So we're talking this through, this idea of being chosen(!) and anointed(!!) in just the way that David was.  The leader asked us how living with this knowledge should change our perspectives, attitudes and behaviors.  As I sat and listened to the group members work through what was a very new idea to most of us, something came to me.  I shared it with the group, and I'd like to share it with you.

My son recently, against all odds, made the middle school soccer team.  Over the last two weeks, I've watched how belonging to that team has affected and changed my notorious goofball.  I have noticed that:

He is proud and excited to be a member of the team.
He loves to tell people he is on the team.
He takes the work he does, both in school and at practice, very seriously, because it affects his standing on the team.
For years I have despaired that he would ever dress in anything but basketball shorts and t-shirts, and now, without prompting, he has begun to wear khaki shorts and collared shirts to school.

The analogy to my personal life is apparent:

I should be proud (not prideful) of my anointing.
I should desire to tell people about Who has anointed me.
I should take the work I do very seriously, as it is a reflection on Him who anointed me.
Part of my personal anointing is to write.  In light of that, I should "dress" like a writer; be diligent in my writing, write in a way that honors the one Who has called me to do it.

So.  Now it's your turn.  How should being chosen(!) and (anointed!!) affect your daily life?

Friday, September 24, 2010

People, Vol. 1

I struggle with what to write here.  This isn't the place to blog about my kids and the dangerous levels of male hygiene products that threaten to asphyxiate me every morning.  I don't want to blog in a way that sounds all pious and perfect, because that would be a lie.  Initially, I wanted to write about my journey, my growth, my very personal relationship with Jesus, but oh! the pressure!  It was paralyzing, and so mostly, I wrote nothing.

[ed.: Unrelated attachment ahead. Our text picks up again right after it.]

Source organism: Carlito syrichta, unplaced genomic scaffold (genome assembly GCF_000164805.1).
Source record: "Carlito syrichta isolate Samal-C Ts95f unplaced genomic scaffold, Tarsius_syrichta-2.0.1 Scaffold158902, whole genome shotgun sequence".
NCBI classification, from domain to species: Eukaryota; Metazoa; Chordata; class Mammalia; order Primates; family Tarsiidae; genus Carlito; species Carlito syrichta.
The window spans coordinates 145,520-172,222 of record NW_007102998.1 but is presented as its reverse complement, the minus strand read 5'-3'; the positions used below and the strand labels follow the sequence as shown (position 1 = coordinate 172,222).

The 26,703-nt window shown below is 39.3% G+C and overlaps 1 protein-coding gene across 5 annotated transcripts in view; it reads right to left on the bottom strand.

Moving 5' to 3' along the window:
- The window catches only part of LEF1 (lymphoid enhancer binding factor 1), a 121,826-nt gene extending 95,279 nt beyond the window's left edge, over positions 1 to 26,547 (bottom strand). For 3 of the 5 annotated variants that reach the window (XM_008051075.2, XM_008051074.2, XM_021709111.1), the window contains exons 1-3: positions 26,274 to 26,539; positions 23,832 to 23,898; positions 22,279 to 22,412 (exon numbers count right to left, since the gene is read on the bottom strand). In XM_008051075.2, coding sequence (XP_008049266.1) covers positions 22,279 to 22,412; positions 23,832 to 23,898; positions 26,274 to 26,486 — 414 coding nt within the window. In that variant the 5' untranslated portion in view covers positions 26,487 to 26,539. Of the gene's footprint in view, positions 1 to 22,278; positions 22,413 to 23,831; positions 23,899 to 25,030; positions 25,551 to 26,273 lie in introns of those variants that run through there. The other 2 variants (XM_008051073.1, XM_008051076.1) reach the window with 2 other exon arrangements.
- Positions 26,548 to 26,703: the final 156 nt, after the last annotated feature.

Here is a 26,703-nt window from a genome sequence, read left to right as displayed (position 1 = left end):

I think that I've finally figured it out, this blog.

I think that I will write about the people I encounter.  I do seem to find some really interesting people.  It happens often enough to be reliable blog fodder, so I'll give it a try.  Here goes:

Last night, as I grudgingly took the dog for her nightly walk (the very same dog who refuses to use the backyard for its intended dog-purpose) I came across an exceedingly tall young man talking on a cell phone and walking a pretty chow-mix.  We've lived in this neighborhood for two years and I feel as though I have a pretty good handle on the evening dog-walkers, but this kid was new.  As we reigned in our leashes he snapped his phone closed and said, "Good evening, ma'am!" 

Always a sucker for a "ma'am," I responded in kind and then became the happy beneficiary of his very good news.  He told me, excitement ringing in his voice, that the phone call delivered the news that he's been accepted into the Navy.  He told me about boot camp in Chicago in December, and about his hopes and dreams for the future.  I listened and smiled and told him I was sure he was headed for a grand adventure.  I promised him my prayers.  When we parted ways I was nudged to make good on my promise, and I did.